Major development announced for Monona’s waterfront

The City of Monona has announced a major economic development initiative along the Yahara River waterfront that will transform 7.4 acres into a mixed-use development that may include housing, dining, shopping, and public access to the water and could increase the city’s tax base significantly.

After a year of meetings, Mayor Bob Miller said the city now either owns or controls 7.4 acres of property that includes the Chase Bank building, a long-vacant Ruby’s restaurant site, a former EDS office building, Inland Boat Works, and the Bridge Lounge. The city has spent about $2 million thus far on the project and has purchased Ruby’s and the Chase Bank building. It has two-year options to either develop or purchase the other three properties.

“We want someone to come in and develop or take over all of those parcels and create public and commercial space.” — Monona Mayor Bob Miller

The proposed project site does not include the private Four Lakes Yacht Club along the river, although Miller said the yacht club supports the development.

For a landlocked community of just 7,500, this waterfront development opportunity is significant. “Right now, only five slips are public, and there are no pedestrian areas to get to the river,” Miller said. “[For Monona], this could be the equivalent of doing a Monona Terrace, Edgewater, or Judge Doyle Square. This is rare.”

Together with Monona’s community development authority and City Council, Miller has been meeting with property owners for more than a year and working with Vandewalle Associates and Madison Gas & Electric. Press releases are being sent nationwide, and the city will begin the process by issuing RFQs (requests for qualifications).

“We want someone to come in and develop or take over all of those parcels and create public and commercial space,” Miller said. “What’s currently appraised on the city’s books at about $7 million could increase tenfold, to $75 million-plus,” he said. According to a release, equalized value of the entire community could increase by 7% because of the project.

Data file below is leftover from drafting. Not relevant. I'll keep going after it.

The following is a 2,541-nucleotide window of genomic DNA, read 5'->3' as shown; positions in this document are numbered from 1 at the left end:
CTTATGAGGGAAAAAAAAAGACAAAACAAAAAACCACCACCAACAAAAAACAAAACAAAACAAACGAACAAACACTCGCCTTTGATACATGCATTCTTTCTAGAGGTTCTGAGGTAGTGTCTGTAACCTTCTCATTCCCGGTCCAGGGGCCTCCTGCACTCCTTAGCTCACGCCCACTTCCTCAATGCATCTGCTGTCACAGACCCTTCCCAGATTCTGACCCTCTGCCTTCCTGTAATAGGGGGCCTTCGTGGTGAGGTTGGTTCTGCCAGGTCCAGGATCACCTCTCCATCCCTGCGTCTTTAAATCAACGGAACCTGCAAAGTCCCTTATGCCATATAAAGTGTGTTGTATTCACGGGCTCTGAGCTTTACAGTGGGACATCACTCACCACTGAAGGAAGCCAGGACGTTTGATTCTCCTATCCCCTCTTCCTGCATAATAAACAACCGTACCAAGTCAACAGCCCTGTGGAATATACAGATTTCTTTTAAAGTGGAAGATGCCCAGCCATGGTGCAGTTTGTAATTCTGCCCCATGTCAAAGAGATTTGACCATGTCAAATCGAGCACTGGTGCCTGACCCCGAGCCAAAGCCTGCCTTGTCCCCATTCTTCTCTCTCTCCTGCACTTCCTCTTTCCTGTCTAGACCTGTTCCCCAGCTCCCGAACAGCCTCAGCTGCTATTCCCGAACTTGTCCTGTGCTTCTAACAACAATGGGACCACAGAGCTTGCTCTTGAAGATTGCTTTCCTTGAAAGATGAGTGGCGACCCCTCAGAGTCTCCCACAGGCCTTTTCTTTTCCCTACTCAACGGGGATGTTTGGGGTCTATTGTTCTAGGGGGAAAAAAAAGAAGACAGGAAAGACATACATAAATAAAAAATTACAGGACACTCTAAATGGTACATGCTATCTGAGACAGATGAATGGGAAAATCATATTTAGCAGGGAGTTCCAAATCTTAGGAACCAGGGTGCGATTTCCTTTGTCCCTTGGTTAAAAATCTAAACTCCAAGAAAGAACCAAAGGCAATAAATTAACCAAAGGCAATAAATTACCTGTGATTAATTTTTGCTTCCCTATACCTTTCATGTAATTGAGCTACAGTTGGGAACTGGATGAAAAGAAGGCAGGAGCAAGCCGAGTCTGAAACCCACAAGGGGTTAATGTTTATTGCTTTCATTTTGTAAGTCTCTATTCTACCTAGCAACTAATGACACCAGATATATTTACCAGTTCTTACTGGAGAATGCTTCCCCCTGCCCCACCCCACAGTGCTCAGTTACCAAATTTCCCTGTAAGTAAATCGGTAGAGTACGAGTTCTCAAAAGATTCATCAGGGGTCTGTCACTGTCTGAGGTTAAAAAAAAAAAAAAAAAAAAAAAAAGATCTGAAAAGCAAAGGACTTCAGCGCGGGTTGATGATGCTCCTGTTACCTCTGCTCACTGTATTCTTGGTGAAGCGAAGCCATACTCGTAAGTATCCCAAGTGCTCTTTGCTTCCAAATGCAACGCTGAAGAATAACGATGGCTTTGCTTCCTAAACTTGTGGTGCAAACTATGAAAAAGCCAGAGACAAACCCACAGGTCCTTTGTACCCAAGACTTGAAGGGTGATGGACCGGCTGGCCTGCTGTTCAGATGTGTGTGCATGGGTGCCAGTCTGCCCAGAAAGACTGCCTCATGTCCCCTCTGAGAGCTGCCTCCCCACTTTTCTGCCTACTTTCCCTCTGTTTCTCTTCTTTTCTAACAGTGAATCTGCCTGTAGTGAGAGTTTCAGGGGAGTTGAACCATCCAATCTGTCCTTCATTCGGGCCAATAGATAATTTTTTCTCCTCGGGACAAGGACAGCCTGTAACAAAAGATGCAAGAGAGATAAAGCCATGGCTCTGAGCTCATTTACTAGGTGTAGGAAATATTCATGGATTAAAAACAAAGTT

Monona also involved the Wisconsin Department of Natural Resources and the Department of Transportation from the beginning. Besides maximizing public access, the DNR can work with the city to remediate brownfield sites and increase green space.

“Nothing is approved. Nothing is carved in stone,” Miller cautioned, “but I can’t say enough about their willingness and support for the project. They’re open to doing some major improvements along the Yahara River, which is good for the public as a whole.”

In a release, DNR Regional Director Mark Aquino said, “By being brought in early we can help the city avoid delays due to any permitting or other resource concerns, and [we] congratulate the city for its vision in the project.”

Miller, a Monona native, said he’s driven past the site for years and recognized its deterioration. Citizens were complaining as well. Some properties had been offered for sale while others were burdened with financial difficulties.

“When EDS closed and the building started to look tired, it bothered me,” Miller said. “There is not one inch of anything natural or green or permeable in that triangle of land, only acres of asphalt and buildings.

“I believe, cautiously, that the economy is strengthening. Soon, someone would start to piecemeal these properties, which I didn’t think was the best use. I don’t like government competing with the private sector, but at times I think they can play a role. We’d love to have local participation, but at the end of the day, we will look for the best plan and option.”



Options could include retail, restaurants, perhaps a major hotel, and some residential. “I don’t know what it will be. We’re anxious to hear from [developers] what their vision is. It’s a potential clean [slate] for a developer to get to a location that no one ever thought would be available for the scale and the waterfront. This is a once-in-a-lifetime opportunity to create something great.”

The proposed development, he stressed, will improve the quality of life for the citizens of Monona and Dane County, “and nothing will happen without public input. This will become a redevelopment district where nothing can be changed without going through the city, and we have a track record of speeding processes along.”

The process remained under the radar because the city negotiated through third-party LLCs. “We played fair,” he said. “No one was taking advantage. We’re not overpaying, we’re not underpaying. I’m committing public dollars, and I’m very conservative. I didn’t make any of these decisions lightly. Everything was very deliberate.”

While he admits the project remains complicated and some negotiations remain, Miller hopes to be breaking ground in two years. “I’m a Nike guy,” he said. “‘Just do it.’”

“We have one of the greatest locations on earth,” he added, “and this site is closer to downtown Madison than 95% of Madison is! I’m thrilled.”

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